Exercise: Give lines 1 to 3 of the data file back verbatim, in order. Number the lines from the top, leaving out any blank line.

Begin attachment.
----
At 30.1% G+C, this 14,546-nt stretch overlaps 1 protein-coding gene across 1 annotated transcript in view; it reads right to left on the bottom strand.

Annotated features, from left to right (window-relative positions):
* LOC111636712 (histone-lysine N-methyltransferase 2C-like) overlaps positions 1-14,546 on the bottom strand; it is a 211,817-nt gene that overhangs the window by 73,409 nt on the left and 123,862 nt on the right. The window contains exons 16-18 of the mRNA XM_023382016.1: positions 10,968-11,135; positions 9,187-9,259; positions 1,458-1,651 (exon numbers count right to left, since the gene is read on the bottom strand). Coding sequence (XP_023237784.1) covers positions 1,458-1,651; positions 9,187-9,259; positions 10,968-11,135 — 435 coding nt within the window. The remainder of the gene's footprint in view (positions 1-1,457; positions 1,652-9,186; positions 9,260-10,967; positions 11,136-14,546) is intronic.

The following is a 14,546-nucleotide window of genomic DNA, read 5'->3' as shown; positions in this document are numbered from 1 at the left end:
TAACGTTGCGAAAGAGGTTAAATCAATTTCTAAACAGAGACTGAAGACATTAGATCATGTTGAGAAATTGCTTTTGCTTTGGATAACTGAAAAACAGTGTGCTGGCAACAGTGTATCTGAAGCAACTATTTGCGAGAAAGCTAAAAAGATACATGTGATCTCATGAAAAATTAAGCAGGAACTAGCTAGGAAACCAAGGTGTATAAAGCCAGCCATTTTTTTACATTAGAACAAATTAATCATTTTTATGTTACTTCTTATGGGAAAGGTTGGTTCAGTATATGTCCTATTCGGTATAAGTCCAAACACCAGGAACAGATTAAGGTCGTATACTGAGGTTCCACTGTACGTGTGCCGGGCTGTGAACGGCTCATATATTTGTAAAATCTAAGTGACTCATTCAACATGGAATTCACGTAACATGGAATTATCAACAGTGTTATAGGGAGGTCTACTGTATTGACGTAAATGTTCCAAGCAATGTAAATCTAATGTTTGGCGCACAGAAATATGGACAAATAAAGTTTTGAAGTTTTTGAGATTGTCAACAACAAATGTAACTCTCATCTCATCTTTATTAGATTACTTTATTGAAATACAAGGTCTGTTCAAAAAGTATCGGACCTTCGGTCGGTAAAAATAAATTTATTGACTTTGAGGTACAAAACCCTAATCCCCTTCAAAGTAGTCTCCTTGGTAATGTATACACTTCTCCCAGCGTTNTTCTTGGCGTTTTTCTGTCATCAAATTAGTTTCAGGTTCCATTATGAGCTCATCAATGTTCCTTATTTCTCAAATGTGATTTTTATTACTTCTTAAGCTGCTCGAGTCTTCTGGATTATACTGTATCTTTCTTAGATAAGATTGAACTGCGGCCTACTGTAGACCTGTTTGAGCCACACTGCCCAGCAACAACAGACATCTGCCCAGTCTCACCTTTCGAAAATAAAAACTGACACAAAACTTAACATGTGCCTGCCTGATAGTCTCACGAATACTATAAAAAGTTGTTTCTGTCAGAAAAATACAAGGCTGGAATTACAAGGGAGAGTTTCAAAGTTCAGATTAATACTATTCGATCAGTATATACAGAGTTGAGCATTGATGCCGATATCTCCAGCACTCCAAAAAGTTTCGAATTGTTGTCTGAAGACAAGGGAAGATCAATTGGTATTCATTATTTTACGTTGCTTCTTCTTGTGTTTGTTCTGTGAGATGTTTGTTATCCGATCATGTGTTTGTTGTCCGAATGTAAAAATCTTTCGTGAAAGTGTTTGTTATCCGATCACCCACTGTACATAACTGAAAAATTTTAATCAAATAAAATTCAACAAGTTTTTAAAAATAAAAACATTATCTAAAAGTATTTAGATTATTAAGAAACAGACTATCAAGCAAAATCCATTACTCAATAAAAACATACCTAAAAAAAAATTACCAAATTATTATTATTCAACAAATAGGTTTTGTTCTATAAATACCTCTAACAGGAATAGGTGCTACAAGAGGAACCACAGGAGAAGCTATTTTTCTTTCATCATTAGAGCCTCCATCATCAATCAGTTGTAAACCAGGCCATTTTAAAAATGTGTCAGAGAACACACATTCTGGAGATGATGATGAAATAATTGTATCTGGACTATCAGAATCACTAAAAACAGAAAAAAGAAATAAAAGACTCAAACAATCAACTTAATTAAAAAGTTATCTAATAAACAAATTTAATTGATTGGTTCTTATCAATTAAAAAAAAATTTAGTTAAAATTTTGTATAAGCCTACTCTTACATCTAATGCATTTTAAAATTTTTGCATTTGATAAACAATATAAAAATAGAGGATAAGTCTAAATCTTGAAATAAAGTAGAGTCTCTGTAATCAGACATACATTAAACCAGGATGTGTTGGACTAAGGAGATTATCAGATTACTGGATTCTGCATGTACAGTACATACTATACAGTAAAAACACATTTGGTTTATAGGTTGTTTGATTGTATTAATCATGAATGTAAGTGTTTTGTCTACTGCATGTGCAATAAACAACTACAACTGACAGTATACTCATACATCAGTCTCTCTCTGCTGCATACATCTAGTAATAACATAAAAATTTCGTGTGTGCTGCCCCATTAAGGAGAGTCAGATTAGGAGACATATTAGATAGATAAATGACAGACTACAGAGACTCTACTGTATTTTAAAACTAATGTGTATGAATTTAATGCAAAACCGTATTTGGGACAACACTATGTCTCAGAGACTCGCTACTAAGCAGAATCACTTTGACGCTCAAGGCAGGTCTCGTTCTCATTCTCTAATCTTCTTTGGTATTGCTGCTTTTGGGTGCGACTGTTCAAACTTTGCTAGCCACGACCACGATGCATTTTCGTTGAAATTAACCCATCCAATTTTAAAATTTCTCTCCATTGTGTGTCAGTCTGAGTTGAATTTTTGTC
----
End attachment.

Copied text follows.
At 30.1% G+C, this 14,546-nt stretch overlaps 1 protein-coding gene across 1 annotated transcript in view; it reads right to left on the bottom strand.

Annotated features, from left to right (window-relative positions):
* LOC111636712 (histone-lysine N-methyltransferase 2C-like) overlaps positions 1-14,546 on the bottom strand; it is a 211,817-nt gene that overhangs the window by 73,409 nt on the left and 123,862 nt on the right. The window contains exons 16-18 of the mRNA XM_023382016.1: positions 10,968-11,135; positions 9,187-9,259; positions 1,458-1,651 (exon numbers count right to left, since the gene is read on the bottom strand). Coding sequence (XP_023237784.1) covers positions 1,458-1,651; positions 9,187-9,259; positions 10,968-11,135 — 435 coding nt within the window. The remainder of the gene's footprint in view (positions 1-1,457; positions 1,652-9,186; positions 9,260-10,967; positions 11,136-14,546) is intronic.